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Wrung Dry 

How can a private water utility charge four times the going rate and get away with it? (Hint: PG&E's regulators are involved)

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To be fair, these top-heavy "incentives" are comparable to other big-name utilities the PUC regulates. Kevin Burke, CEO of ConEdison, rakes in a far steeper yearly package of $14.8 million.

As a safeguard, these top-level packages at Cal Water are overseen by its Organization and Compensation Committee, which, the report states, cannot be made up of current employees or anyone with "any material interest" in the company. However, these five so-called non-employee directors receive a $32,500 annual retainer, a benefits plan that will pay $22,000 a year after retirement, stock awards and tidy sums of $1,800 for each meeting attended and $3,600 for each meeting chaired. Board members—many of the same people as the committee members—receive $2,300 for each board meeting they attend. In addition, three of these committee members have a retirement plan that will pay $22,000 annually for the number of years they served on the board.

click to enlarge LIQUID GOLD Theresa Byrne saves shower water in jars to use for washing dishes. - RACHEL DOVEY
  • Rachel Dovey
  • LIQUID GOLD Theresa Byrne saves shower water in jars to use for washing dishes.

It's partially for reasons like this that a hefty portion of each rate increase goes not to maintenance in the local districts but to the central office in San Jose. Of the roughly $126.9 million in rate hikes requested by Cal Water in its current case before the PUC, $71 million—more than half—would go to its general office. A large chunk of that—$42.6 million—is requested to pay for salary and benefit increases for recent and projected hires, while other costs are tied up in rent and taxes.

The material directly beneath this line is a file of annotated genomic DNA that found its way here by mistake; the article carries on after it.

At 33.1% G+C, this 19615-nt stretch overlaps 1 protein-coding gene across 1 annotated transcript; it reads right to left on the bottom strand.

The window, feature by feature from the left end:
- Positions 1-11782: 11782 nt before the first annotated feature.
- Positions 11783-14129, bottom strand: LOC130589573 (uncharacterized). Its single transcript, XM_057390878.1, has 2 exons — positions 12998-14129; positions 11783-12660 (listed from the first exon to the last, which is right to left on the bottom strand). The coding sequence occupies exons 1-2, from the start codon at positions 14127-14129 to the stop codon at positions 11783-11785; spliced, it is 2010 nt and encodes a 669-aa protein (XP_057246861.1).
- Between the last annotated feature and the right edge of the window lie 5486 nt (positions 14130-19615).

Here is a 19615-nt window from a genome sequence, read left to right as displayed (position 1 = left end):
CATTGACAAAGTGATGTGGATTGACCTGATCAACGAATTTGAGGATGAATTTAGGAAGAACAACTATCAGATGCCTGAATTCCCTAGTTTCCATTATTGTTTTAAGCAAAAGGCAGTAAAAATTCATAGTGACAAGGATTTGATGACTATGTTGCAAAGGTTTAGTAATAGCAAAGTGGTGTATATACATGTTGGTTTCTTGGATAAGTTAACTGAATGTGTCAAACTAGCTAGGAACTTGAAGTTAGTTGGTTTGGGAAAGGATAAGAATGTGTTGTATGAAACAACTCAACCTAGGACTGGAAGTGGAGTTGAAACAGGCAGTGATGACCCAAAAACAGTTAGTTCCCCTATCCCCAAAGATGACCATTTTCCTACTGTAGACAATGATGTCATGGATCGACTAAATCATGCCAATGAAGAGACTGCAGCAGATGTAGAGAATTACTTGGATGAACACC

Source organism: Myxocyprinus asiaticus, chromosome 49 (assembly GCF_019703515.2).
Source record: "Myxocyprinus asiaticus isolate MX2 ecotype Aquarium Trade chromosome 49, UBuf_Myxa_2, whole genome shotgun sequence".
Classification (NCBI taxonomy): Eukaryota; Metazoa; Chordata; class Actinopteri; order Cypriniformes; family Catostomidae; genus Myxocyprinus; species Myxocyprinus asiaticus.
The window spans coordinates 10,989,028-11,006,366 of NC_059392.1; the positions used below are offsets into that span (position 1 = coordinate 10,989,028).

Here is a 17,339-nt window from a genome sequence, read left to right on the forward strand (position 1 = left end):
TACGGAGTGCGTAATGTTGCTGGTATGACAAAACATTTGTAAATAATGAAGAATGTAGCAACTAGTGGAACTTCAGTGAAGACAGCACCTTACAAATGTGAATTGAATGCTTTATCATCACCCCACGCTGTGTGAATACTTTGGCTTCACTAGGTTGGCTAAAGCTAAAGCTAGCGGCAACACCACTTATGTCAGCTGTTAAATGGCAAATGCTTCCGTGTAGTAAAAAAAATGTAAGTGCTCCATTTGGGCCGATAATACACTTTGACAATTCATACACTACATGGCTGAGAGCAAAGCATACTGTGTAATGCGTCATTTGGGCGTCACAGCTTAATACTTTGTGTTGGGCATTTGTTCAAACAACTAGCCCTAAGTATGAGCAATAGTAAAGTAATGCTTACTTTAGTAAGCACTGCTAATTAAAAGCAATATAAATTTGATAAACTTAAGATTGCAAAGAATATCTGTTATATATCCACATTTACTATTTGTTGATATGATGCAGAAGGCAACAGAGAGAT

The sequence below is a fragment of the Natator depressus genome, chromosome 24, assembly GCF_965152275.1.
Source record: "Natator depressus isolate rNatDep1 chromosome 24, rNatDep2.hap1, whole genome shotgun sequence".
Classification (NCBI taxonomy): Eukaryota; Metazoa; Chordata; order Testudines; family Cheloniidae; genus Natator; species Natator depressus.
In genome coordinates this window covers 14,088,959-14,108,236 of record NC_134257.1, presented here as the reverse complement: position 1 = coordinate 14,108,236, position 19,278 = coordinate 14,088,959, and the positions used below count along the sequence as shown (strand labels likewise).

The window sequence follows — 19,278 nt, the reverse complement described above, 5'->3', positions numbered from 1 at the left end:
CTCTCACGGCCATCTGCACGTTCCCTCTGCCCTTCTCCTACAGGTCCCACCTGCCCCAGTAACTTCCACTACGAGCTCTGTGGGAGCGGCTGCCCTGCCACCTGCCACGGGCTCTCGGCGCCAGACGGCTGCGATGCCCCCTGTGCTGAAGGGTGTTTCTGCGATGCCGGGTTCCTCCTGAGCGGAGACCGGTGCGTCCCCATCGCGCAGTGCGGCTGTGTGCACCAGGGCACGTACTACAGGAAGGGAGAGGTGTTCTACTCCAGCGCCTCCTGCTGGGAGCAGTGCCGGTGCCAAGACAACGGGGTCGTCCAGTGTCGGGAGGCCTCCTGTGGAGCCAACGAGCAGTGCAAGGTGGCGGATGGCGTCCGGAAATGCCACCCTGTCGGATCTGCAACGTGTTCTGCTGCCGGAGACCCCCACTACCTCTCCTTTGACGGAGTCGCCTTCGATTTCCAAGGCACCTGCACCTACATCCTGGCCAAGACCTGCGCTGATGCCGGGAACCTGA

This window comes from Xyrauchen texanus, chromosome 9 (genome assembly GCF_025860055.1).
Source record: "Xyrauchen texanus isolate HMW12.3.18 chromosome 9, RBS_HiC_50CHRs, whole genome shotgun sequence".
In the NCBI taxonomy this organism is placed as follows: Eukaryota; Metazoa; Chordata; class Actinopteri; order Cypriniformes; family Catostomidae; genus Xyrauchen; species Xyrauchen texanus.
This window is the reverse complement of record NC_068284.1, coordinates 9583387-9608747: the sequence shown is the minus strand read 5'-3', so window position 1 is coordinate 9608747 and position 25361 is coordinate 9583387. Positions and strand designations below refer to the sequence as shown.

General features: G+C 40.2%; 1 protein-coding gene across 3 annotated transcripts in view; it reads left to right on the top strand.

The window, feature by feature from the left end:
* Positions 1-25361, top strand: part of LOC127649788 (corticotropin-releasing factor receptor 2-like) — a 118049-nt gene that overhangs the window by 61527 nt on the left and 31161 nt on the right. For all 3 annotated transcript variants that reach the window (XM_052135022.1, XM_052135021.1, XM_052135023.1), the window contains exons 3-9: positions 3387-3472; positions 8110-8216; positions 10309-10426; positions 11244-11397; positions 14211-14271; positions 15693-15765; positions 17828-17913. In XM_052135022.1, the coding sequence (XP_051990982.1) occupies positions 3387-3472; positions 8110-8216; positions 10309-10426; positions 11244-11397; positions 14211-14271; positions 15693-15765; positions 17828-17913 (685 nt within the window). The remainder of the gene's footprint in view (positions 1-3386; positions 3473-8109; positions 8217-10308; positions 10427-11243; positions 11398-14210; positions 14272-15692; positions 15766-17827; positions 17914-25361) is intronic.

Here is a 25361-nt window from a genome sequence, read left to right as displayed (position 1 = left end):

But a pool of other customer-funded expenses may not seem quite so essential. There are dues associated with an organization called the Alliance of Chief Executives, which, according to its website, "creates very private, high-level, confidential environments for members to have strategic business conversations." There are fees associated with new company cars for top-level executives and other general office staff in the $30,000–$40,000 range—even though some of them received money for new cars in the last general rate case, just three years ago.

The PUC may not allow all of these expenses to be folded into Cal Water's current rate hike. In its back-and-forth with each utility, the DRA can recommend removal of fees that seem extravagant. In its last rate hike, Cal Water was unsuccessful in its original request to include the total cost of CEO Nelson's car—$84,500—which the utility later said was mistakenly included.


In the last few rate cases, the DRA has also taken issue with Cal Water's hiring pattern—or lack thereof. In a January 2008 report, it questioned the company's request to hire 148 new employees in its central office—a sizable 62 percent increase over the existing staff. Meanwhile, it states that between 2005 and 2006, the company's actual payroll expenses were $2.57 million lower than the amount allotted them in ratepayer money.

"The amount authorized in rates was much higher than the actual payroll expense, resulting in a significant windfall to its shareholders," the report reads.

A similar issue resurfaced in 2010, when the DRA stated that 13 of the 38 positions that had been authorized with ratepayer money for 2009 were unfilled, and that Cal Water had used the number of employees authorized rather than the number of employees actually hired as a base number for expenses and future payroll needs. It even went so far as to recommend that Cal Water set up an account and refund ratepayers $3.05 million, writing: "CWS unfairly and inappropriately requested and received recovery for new position costs prior to CWS actually hiring those employees."

Darin Duncan and Paul Townsley, Cal Water's manager of rates and VP of regulatory matters, deny that Cal Water received any kind of windfall profits from the payroll gap.

"That was a period when we were really slow in hiring new people," he acknowledges, citing a staffing shortage in HR and a dotcom bust in San Jose. In lieu of hiring full-time, benefited employees, he says, the company hired temp and part-time staff.

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